Partnership with Academic Communities
Project Management at the University of Portland
Interview with Dr. Gary Mitchell, Pamplin School of Business Administration, University of Portland
by Sharon Watkins, PMP
I recently had the opportunity to speak with a representative from a Chapter sponsor - the University of Portland - about the Project Management offering within their Operations & Technology Management program. Dr. Gary Mitchell, Emerald Distinguished Professor of Operations & Technology Management leads the project management courses, and our conversation led to the exploration of a number of exciting benefits that could arise from more connections between academic communities and students, project management practitioners, and the PMI Portland Chapter. Creating these ties with the local PMI community has driven the University of Portland’s Chapter sponsorship.
There are some real benefits to engaging with the local academic community. The knowledge and expertise sitting ‘behind the ears’ of project management professors and academics is a valuable resource. Project management courses can be audited by non-student community members or taken via the non-matriculation option. For community and Chapter members not yet PMP certified, UP’s Project Management Processes and Certification course provides a foundation in PMI methods and standards preparing for certification. In addition, opportunities for mentor-mentee relationships between community members and students can provide project-managers-in-training with some help grounding their knowledge and getting started, and at the same time help PMPs maintain their certification through PDU reporting under Categories D and E for Mentoring. Clearly a win-win.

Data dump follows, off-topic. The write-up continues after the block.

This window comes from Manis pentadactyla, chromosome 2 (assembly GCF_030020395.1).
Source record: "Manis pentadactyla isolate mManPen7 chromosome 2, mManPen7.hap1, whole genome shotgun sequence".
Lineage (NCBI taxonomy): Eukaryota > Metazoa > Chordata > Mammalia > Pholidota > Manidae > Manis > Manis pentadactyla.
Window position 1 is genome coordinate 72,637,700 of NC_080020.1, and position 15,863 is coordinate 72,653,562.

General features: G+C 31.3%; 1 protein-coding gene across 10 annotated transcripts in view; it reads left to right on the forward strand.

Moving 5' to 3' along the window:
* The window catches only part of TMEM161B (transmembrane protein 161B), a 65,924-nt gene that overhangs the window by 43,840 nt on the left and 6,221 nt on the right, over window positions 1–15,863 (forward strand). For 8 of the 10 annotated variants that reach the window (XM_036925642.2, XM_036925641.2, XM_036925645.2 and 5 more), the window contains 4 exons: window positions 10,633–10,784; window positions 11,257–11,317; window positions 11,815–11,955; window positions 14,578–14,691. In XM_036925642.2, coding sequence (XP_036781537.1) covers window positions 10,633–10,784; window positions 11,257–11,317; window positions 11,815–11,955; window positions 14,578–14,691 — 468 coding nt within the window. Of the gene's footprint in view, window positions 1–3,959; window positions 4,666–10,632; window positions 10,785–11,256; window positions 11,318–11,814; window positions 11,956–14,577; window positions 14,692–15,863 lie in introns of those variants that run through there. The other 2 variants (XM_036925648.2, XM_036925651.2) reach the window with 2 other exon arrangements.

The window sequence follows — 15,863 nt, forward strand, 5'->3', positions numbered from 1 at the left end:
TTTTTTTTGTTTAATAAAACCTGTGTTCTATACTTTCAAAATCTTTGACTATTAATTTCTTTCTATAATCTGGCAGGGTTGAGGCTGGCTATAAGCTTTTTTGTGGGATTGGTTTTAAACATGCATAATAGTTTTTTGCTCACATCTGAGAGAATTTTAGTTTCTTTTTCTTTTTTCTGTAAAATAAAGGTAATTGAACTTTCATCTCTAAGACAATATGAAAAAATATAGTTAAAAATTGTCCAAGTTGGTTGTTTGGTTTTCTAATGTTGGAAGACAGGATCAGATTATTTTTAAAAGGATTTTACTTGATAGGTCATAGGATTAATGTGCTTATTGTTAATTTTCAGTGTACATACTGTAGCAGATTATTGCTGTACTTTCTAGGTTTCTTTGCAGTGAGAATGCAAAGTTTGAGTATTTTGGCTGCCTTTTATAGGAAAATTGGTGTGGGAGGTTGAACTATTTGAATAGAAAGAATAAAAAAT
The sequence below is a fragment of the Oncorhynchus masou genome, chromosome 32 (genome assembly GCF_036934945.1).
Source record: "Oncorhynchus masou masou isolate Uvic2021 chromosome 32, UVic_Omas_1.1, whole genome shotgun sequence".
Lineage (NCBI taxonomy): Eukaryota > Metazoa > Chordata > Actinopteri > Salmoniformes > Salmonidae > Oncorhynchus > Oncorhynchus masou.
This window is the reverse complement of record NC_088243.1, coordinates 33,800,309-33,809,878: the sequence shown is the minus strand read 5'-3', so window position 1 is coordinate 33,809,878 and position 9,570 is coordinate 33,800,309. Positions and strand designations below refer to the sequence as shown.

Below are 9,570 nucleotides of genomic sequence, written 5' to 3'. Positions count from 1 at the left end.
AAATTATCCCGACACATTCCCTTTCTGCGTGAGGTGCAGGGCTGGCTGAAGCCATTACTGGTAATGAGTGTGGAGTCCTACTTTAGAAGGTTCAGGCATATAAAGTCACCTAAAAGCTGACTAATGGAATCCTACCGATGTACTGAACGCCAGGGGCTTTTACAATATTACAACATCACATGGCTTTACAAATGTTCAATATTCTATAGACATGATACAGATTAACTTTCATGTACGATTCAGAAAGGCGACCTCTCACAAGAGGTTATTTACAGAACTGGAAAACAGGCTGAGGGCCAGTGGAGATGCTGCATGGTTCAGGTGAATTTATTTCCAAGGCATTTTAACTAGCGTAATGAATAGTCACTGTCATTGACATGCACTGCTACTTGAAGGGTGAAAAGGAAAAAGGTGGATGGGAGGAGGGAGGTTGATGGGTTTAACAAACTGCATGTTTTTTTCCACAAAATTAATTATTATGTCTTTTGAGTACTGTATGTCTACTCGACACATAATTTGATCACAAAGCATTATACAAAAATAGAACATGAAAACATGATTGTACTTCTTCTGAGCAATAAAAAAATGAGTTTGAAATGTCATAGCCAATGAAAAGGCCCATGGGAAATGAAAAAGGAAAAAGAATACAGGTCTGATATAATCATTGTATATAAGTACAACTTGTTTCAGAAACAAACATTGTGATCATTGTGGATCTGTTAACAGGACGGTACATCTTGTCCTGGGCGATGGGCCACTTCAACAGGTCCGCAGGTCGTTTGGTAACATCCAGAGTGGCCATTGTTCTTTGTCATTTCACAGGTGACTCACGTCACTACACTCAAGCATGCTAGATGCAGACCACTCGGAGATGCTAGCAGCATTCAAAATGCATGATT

Coming to the discussion as a graduate of technology management myself, I was interested in the types of students that pursue project management. With all the talk of project management being more of an ‘accidental career’, I wondered how many of the students in the Operations and Technology Management program actually sought this as their focus and how these students can best take advantage of the program to lead to fruitful project management careers.